Surfing is popular on the Pacific and southern Caribbean beaches of Costa Rica, attracting professionals who follow storm surges along the coast. Beginners can take classes in some resorts like Tamarindo, Jacó and Dominical, and proficient surfers can get advice on waves from surf shops in these areas.
Hidden away on the south Pacific coast, Pavones is a legendary left point break that rides for up to 800 m on a good swell. It’s the longest ride in Costa Rica, and being a fickle fiend, it’s also the longest wait; when there’s no swell its popularity can lead to a crowded line up. However, as luck would have it, there are a number of other left handers around the point and also a beach break which can be bigger than the point itself. And Pavones is just the right sort of laid-back town you’ll want to wait in on quiet days.
2 Salsa Brava
Over on the Caribbean side, offshore of Puerto Viejo de Talamanca, Salsa Brava reef break is known for its size and power. It’s the biggest wave in Costa Rica, and definitely not for novices (the powerful wave breaks over coral – you may need to pack a spare board for this one). It needs a swell to work; the best time of year is from December to April. This is one of the most up-and-coming beach spots in Costa Rica.
3 Witches’ Rock
At the northernmost point of the Nicoya Peninsula, Peña Bruja, mistakenly translated in the 1980s as ‘Witches’ Rock’, is a famous break, with fast, hollow rights, and good lefts when it’s smaller. A beautiful, remote and picturesque spot, the wave is off Playa Naranjo, in Santa Rosa National Park. Access is by 4WD during dry season (boat during the wet) and camping is available at the park ranger’s station.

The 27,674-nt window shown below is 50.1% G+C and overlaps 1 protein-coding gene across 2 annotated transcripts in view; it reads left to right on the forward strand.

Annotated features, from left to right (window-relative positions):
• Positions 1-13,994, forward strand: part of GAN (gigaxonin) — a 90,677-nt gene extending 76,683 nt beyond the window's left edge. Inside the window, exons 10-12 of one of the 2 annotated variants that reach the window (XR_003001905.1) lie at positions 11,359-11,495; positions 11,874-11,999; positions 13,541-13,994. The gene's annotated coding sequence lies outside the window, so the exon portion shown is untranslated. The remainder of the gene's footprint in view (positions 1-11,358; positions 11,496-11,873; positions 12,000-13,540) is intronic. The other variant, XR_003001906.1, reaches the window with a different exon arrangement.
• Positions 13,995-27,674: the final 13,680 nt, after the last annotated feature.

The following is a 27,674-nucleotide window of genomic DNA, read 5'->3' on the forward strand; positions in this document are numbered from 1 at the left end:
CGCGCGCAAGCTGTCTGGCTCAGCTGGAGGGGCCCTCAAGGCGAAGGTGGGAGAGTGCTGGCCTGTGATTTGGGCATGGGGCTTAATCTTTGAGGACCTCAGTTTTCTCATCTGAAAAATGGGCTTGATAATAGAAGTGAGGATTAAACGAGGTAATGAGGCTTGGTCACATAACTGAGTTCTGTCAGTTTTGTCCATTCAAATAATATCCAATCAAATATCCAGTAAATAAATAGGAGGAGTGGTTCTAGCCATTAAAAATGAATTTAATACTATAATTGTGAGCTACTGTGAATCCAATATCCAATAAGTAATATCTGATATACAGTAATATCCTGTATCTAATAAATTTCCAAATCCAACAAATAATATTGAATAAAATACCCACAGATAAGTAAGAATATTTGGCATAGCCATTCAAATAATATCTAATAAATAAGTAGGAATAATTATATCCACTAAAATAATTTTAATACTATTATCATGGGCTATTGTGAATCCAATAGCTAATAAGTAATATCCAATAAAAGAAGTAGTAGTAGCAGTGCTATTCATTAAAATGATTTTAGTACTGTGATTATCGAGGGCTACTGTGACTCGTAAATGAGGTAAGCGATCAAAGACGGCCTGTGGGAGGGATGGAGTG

4 Playa Hermosa
Just south of Jacó (itself a great surf spot, well suited for the novice), Playa Hermosa provides a powerful and consistent beach break, with a hollow peak that could be compared to Puerto Escondido in Mexico. Sticking out into the Pacific, the spot is assured reliable swell. At times it’s perfect. Playa Hermosa is your laid-back surf base, while Jacó provides a lively party atmosphere.
5 Playa Grande
Playa Grande, a short trip across the estuary from Tamarindo, provides one of the most consistent breaks in the country, with lefts and rights of good size (it’s the most westerly point of Costa Rica and can get swells from the north, south and west). There’s almost always something happening at Playa Grande except at the bottom of the tide. A few hotels in Playa Grande and lots in Tamarindo make it a good base from which to explore and take side trips.
Slowly and reluctantly emerging into the spotlight, Malpaís, on the southwest tip of the Nicoya Peninsula, provides one of the best all-round surfing experiences in the country. There are several breaks up and down a short stretch of beach, with good transport for moving between them. There are courses for beginners, and a good mix of lefts and rights for all levels of surfer. There’s plenty going on in the area, and enough services to make it a good spot for a surf crowd, or a family looking for more than one activity by the beach.